3.6 min read|Categories: News|

Smart Conduct: How to Keep our Mobile Devices Safe?


Our smartphones can already be considered our identity extensions, where we are likely to keep all our life-critical data and operate on the fly. In the UK, smartphones are the most commonly owned devices with nine in ten consumers owning one (87%). On average, consumers in the UK own five different IoT devices. Our smartphones are also fast becoming the biggest vulnerability to our security and privacy. For security pros, smartphones feel like ticking time bombs, as the intersection of our personal and professional information on our phones paves way to increasing cyber security threats.

We discuss the security of smart devices regularly from the compliance and surveillance perspective; however, it’s time to highlight that our own behaviour is often the biggest culprit in jeopardising our privacy and confidential information. These behavioural oversights are so basic, as listed by the National Cyber Security Centre (NCSC) that indeed we can do so much ourselves to strengthen the smartphone conduct and culture not only in our work environment, but also in our personal lives.

I’m sure that any smartphone user has experienced their social feeds reflecting the discussions they just had, the movie they just saw, the food they just ate, etc. We notice the coincidence, but we don’t really think about it, not to mention take any actions against such privacy intrusion. Whilst the latter is absolutely a personal choice, all off-network devices in the work environment (these would be your personal devices) are basically like mini-cameras live streaming any discussion and any activity for those who would need that information for their benefit.

So, what can we do apart from using strong passwords and two-factor authentications as well as security updates? The first thing to recognise is that your device is always online and connected unless you fully switch it off. The flight mode is helpful but doesn’t give you the 100% being offline as some apps in the background continue working. We also love gadgets which means we no longer have just a phone, but another device that is connected and talks to our phone. Even if you have a strict no mobile phone policy, how are you policing all other smart wearables such as watches and now even glasses.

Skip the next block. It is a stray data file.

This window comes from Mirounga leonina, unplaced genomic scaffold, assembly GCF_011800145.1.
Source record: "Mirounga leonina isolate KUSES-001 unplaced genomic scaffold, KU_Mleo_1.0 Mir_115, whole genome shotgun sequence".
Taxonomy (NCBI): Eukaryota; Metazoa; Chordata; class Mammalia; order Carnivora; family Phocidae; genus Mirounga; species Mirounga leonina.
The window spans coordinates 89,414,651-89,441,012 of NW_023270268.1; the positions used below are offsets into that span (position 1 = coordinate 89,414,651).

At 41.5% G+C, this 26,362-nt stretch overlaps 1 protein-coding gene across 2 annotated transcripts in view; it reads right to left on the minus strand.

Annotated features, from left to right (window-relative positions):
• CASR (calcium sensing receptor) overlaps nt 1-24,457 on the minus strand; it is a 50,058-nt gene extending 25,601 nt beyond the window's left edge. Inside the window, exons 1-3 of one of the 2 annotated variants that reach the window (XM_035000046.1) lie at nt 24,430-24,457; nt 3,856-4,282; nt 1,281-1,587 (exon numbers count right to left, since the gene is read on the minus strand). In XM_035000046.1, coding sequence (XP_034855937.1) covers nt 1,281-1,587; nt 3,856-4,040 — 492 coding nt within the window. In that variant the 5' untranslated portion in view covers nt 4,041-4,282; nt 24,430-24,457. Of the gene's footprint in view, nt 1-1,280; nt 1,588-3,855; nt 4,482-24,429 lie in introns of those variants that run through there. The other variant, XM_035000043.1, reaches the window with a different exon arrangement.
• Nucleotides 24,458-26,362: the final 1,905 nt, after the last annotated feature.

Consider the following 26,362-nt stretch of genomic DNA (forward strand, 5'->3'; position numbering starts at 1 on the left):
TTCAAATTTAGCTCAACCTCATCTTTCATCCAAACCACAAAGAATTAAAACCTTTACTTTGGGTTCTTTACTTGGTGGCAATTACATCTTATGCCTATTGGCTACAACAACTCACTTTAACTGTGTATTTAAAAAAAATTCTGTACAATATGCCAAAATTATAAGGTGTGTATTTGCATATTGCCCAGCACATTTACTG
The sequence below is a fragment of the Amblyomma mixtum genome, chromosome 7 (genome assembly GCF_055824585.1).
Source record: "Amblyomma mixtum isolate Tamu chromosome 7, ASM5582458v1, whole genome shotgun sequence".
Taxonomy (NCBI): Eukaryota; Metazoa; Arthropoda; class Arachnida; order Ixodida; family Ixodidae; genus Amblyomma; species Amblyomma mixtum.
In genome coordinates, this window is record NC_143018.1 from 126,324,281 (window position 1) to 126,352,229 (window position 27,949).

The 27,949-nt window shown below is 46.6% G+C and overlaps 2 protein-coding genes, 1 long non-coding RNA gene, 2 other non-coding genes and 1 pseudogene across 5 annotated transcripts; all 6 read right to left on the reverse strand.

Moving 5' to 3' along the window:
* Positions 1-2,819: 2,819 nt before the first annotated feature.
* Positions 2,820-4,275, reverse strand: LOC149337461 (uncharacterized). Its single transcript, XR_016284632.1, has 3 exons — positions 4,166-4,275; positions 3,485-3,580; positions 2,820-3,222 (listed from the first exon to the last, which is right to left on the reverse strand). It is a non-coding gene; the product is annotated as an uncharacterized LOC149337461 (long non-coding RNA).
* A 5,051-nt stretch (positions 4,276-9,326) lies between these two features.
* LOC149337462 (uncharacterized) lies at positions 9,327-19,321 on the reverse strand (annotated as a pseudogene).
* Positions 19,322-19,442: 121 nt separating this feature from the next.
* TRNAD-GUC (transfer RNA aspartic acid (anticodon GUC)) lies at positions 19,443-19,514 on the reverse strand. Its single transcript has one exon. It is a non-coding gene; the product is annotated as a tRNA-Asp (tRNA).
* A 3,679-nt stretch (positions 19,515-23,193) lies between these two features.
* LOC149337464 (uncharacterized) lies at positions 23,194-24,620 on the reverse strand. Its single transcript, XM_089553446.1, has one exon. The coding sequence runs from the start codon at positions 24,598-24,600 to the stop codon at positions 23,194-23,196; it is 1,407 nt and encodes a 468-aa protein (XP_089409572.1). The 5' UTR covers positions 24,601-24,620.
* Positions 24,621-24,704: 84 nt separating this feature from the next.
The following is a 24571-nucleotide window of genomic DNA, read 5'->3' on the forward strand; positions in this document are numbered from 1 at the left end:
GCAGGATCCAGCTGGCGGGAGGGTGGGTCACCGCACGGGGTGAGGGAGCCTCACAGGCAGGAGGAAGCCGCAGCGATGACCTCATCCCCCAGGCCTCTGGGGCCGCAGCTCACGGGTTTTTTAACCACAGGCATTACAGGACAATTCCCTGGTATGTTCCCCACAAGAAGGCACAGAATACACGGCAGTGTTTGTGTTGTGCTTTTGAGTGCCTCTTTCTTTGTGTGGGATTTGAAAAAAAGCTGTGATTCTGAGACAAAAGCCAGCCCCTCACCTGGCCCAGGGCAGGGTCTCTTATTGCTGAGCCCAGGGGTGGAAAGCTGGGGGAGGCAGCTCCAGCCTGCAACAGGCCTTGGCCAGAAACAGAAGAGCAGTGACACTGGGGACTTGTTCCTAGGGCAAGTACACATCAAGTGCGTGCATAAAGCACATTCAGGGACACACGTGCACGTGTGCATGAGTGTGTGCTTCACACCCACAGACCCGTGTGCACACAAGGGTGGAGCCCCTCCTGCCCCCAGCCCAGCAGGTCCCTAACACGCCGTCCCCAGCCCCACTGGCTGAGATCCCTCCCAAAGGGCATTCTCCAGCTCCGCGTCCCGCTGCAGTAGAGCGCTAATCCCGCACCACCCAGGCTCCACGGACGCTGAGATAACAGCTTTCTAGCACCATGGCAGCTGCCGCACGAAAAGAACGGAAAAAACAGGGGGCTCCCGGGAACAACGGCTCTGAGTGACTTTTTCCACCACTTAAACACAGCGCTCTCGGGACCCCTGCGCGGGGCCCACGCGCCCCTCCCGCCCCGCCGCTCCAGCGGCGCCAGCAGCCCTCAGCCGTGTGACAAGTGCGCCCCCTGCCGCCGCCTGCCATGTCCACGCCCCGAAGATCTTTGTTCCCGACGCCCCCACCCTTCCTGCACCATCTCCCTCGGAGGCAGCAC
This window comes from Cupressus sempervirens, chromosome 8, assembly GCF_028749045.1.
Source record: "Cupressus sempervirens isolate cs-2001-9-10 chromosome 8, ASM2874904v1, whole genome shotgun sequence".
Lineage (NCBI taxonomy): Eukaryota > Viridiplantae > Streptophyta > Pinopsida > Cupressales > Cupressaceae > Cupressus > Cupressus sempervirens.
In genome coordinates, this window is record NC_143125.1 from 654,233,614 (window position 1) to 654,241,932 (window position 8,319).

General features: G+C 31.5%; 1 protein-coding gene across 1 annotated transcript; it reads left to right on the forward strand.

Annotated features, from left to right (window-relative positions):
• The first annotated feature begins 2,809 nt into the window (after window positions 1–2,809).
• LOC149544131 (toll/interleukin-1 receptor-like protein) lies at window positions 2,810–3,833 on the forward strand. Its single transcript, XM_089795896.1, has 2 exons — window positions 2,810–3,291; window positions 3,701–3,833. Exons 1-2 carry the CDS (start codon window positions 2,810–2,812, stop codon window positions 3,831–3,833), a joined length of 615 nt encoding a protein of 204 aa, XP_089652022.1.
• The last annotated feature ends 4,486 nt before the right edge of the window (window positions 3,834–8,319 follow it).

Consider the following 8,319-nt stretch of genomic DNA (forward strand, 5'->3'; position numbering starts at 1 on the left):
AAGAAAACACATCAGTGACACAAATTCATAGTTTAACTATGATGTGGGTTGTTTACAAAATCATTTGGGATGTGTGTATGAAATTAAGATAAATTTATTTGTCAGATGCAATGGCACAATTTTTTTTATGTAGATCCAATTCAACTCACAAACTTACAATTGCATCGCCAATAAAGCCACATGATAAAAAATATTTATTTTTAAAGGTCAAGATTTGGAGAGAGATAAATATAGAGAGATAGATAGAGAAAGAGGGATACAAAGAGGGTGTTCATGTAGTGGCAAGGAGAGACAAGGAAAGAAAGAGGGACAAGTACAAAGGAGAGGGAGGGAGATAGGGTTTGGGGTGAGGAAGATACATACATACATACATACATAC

Probably the biggest threat that comes with any mobile and smart device is that they either have a camera or microphone or both. This is the gateway that unbeknownst to you is cleverly populating your social media feeds. So, as long as your phone is switched on or even on flight mode, the camera and microphone have an ability to whizz away in the background and stream your professional and personal data. Again, in any situation where you feel the conversation should remain private or confidential, switch your phone off completely and whenever possible, even take it to another room.

The encouraging news is that people generally are aware that all smart devices should come with security features. In fact, according to the study on Consumer Attitudes towards IoT Security, nearly 9 in every 10 persons believe that smartphones should have basic built-in embedded features to protect user privacy and security.

However, when we delve deeper, the sources of obtaining information about privacy and cyber security still have a lot of room for improvement. These range from the Internet, family, media and friends, which means that there are a lot of ‘Facebook doctors’ and disinformation out there. This is illustrated by another significant vulnerability – your WiFi router and in the UK, only a mere quarter of consumers have changed their router or WiFi network passwords. We are not going to even discuss changing the router IP address and encryption or setting up a guest network, which only 5% of us do.

Like with Covid, there is a lot we can do ourselves to keep our information and smartphones safe. We can all start by auditing our ‘mobile or smart behaviour’. Probably the best way to describe the mobile risk is by starting to treat your smart devices as silent observants that are constantly shadowing you. With this mind, our ‘smart conduct’ becomes much cleaner, creates far less false positives, and proactively contributes to the surveillance technology that is there for bad actors.

Published: 7 December 2021

Author: Raili Maripuu

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